Howard Lake | 16 November 2007 | News 20 total views, 1 views today AddThis Sharing ButtonsShare to TwitterTwitterShare to FacebookFacebookShare to LinkedInLinkedInShare to EmailEmailShare to WhatsAppWhatsAppShare to MessengerMessengerShare to MoreAddThis SchoolDeals has launched a new website to raise money for schools.www.schooldeals.net is a shopping site on which schools can set up their own home page through which parents, teachers and other supporters can shop online. Household names such as Marks & Spencer, Lego, Butlins, HMV, Laura Ashley and the Carphone Warehouse are all signed up. No charge is made to participating schools and each is offered a free home page as well as links to their own website if required. Supporters receive regular emails containing a mix of school news, website deails for their schools and discounts for them. A commission is paid to the school every time a supporter spends through the website. Advertisement AddThis Sharing ButtonsShare to TwitterTwitterShare to FacebookFacebookShare to LinkedInLinkedInShare to EmailEmailShare to WhatsAppWhatsAppShare to MessengerMessengerShare to MoreAddThis Tagged with: Digital New website to help schools fundraising About Howard Lake Howard Lake is a digital fundraising entrepreneur. Publisher of UK Fundraising, the world’s first web resource for professional fundraisers, since 1994. Trainer and consultant in digital fundraising. Founder of Fundraising Camp and co-founder of GoodJobs.org.uk. Researching massive growth in giving.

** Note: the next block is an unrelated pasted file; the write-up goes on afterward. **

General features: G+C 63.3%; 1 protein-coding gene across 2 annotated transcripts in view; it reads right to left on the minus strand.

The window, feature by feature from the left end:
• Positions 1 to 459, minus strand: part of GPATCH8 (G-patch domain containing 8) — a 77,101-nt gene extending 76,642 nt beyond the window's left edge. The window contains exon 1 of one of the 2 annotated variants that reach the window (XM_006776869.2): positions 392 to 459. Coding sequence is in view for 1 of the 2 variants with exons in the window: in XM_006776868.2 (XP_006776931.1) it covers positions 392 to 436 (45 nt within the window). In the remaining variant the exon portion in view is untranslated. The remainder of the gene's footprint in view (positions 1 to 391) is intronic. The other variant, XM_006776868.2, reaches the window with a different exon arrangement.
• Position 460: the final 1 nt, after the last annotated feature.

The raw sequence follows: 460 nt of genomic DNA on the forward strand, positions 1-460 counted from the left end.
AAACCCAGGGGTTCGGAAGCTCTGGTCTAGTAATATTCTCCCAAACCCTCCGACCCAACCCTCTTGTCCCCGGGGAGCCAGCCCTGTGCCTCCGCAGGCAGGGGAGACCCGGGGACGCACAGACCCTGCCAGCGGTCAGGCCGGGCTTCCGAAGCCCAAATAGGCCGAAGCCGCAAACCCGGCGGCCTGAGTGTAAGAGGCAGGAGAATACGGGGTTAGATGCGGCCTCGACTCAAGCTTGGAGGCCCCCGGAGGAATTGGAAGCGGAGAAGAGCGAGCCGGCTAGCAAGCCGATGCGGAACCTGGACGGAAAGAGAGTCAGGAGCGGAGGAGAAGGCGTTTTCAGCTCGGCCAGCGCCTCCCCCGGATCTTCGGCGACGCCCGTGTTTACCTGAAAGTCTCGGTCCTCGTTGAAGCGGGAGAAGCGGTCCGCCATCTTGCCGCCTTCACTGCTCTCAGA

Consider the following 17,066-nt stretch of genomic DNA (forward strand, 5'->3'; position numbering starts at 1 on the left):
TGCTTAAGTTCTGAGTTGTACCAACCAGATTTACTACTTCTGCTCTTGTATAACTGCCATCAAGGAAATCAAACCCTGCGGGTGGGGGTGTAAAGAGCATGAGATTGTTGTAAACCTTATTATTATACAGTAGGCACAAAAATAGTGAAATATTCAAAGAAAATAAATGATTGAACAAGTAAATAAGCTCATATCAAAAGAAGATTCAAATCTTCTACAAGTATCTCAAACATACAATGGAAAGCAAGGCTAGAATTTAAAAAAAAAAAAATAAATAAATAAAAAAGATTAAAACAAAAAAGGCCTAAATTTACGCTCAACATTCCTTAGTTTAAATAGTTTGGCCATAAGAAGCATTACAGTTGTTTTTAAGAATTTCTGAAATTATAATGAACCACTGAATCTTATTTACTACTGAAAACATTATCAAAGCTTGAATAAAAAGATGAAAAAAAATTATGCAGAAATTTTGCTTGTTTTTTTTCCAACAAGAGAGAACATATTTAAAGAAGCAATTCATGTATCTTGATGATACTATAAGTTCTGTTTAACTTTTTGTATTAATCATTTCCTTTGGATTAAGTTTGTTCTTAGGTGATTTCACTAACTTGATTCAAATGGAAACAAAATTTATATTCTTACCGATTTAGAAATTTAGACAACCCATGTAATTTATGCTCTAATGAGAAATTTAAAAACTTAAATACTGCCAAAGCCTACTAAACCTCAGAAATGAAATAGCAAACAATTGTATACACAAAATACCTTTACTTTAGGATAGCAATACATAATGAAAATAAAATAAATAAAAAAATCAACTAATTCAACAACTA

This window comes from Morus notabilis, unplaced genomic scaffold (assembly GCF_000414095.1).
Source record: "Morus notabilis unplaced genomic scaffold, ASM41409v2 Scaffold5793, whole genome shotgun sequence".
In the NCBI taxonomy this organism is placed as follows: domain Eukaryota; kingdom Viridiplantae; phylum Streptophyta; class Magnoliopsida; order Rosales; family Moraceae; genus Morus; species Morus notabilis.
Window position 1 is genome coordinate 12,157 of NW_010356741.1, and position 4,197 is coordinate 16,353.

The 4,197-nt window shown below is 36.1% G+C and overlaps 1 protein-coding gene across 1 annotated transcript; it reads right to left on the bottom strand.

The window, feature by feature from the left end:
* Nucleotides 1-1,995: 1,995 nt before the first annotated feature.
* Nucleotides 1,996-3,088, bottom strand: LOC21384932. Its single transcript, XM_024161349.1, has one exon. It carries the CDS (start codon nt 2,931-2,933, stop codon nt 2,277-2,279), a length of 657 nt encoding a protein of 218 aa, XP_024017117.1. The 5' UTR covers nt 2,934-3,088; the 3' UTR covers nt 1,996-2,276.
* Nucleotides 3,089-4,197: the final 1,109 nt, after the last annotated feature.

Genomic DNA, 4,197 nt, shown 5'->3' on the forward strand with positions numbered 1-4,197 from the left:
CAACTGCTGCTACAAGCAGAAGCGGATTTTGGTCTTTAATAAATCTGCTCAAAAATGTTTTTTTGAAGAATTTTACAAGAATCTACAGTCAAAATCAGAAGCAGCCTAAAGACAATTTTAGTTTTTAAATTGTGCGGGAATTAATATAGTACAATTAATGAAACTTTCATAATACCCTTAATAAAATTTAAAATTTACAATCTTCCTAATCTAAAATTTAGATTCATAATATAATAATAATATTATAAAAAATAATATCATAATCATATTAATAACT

Facebook Pinterest By admin – January 14, 2018 Twitter Odessa city council The debate on the Odessa City Council about a proposal to restructure the board turned to the city’s eastern sprawl, where the most recent oil boom brought a surge in population and a rush of new construction of buildings and homes.Council members Malcolm Hamilton and Filiberto Gonzales argued the eastward growth stiffs other Odessans when supported by business incentives and public infrastructure investments.And Councilwoman Barbara Graff said she would not approve public incentives for businesses moving in the part of Odessa across the Midland County line, because it “cheats” other taxing entities, like the school and hospital districts.But obscured in the debate were the reasons behind Odessa’s outward expansion: a reality decades in the making and driven by simple realities such as available land where people can build and existing infrastructure necessary to support a new home or a new business.Gonzales had argued, after incorrectly asserting that public coffers do not benefit from growth in the east, that: “We are not growing there because the citizens of Odessa voted on that. We are growing out there because of special interests, people that want it to grow in that area and sell their land.”Indeed, private developers generally expect to profit when they build a home. And a company builds a new restaurant or movie theater in places where they are deemed likely to succeed.But there’s more to it.East Odessa also had viable land, while property to the south and west carries constraints. That’s true too in north Odessa, which also saw a boom in new homes and businesses in recent years.“There’s a lot that’s being generated by the cinema out there, the restaurants out there,” Mayor David Turner said. “Is it perfect, no? But unfortunately we live in a city that is surrounded by ranches. Some of them want to sell, some don’t. And there’s an old oilfield.”In east Odessa, he added in a later interview: “That’s where the land was.”Developers building east faced fewer obstacles from oilfield infrastructure like pipelines than if they had built in other directions, said Drew Crutcher, a civil engineer and former economic development volunteer. Another one of the main driving factors of eastward development is access to sewer lines.“There are possibilities for infill development but when you are talking about large portions of the city, Odessa is growing to the east,” Crutcher said. “Midland is growing to the west. There are reasons for that. And it’s infrastructure that can be extended.”In south Odessa, in addition to the industrial areas that include petrochemical and power plants, outward growth is constrained by sewer lines.South of the city’s sewage treatment plant at 9600 South County Road 1325 (which is in Midland County), lines would have to flow uphill, meaning much greater cost.To the west of Odessa’s city limits, there’s another problem: unincorporated West Odessa. Annexing West Odessa would come with tremendous cost. Roads are often not up to city code. Key infrastructure such as sewage lines often do not exist. Development in many cases didn’t factor in drainage.And many West Odessans would likely oppose being annexed anyway, said District 4 Councilman Mike Gardner, who grew up there. They might not want to pay the greater taxes that come with living in the city or deal with city restrictions that could affect things like their pets or livestock.“So isn’t it logical that you would go to areas that developers want to build and people want to build up the community?” Gardner said.For years, that has also included Gardner’s district, such as the building boom in the 87th Street area. But development in north Odessa is also limited by an airport and an oilfield to the west.Odessa’s outward growth also stems from the work of city planners and a few ranching families in the 1950s on land stretching north of Yukon Road to the south below Interstate 20 and east into Midland County.The ranchers worked with city officials and oil interests to reserve spaces for current or future development in exchange for an agreement not to drill for oil and gas on the remaining land. The arrangement would allow land owners to finance their projects, able to assure lenders that production would not encroach.It made building homes and businesses easier.Some of the arguments against supporting east side development on Tuesday were based on incorrect or incomplete information. For example, the infrastructure costs of installing water and sewer lines that Gonzales and Hamilton railed against are chiefly paid for by developers, even though it’s true that the city does bear costs of maintaining roads and utility lines once they are built.Gonzales had pointed to the county line and said “anything and everything that we build here or that we give money to is not a benefit to Odessa. It’s not a return on investment.”At one point, District 2 Councilman Dewey Bryant reminded fellow council members of the Odessans who live there.“Are they not a part of this city?” asked Bryant, who represents them.But Hamilton had made the same argument, ignoring realities like sales taxes injected into city coffers to fund citywide projects, new jobs for Odessans and new homes for families that need them.He argued for a heavier hand in development by the city.“How about we spread out the development throughout all of Odessa so everyone can see some type of return on their investment?” Hamilton said.Today, the city is trying to channel development into its long blighted downtown. That strategy of enticing development costs millions: more than $30 million invested in the hotel and convention center project, plus millions more in building purchases and improvements, along with other dedicated resources. The city’s long-range plan calls for similar targeted redevelopment efforts in the future throughout Odessa.But the recent debate is poised to continue, with Gonzales saying he planned to keep bringing up the discussion at City Council meetings and the perceived influence of east Odessa forming a key part of the argument by a group opposing the plan to restructure the City Council.And more east Odessa development lies ahead. That includes the more than 850-acre Parks Bell Ranch development in the area north of Highway 191 and east of Faudree Road.Just before the debate on supporting east Odessa, the City Council approved a zoning request for part of the project on Tuesday, with Hamilton the lone dissenting vote.“Who are we to say where we grow the city at or we don’t grow the city at?” Gardner said. “A city that’s not growing is dying.” Pinterest WhatsApp WhatsApp Previous articleClark taking on Court at Law officeNext articleGUEST VIEW: Schumer is running on fumes admin Why Odessa grows east Facebook Twitter Local NewsGovernment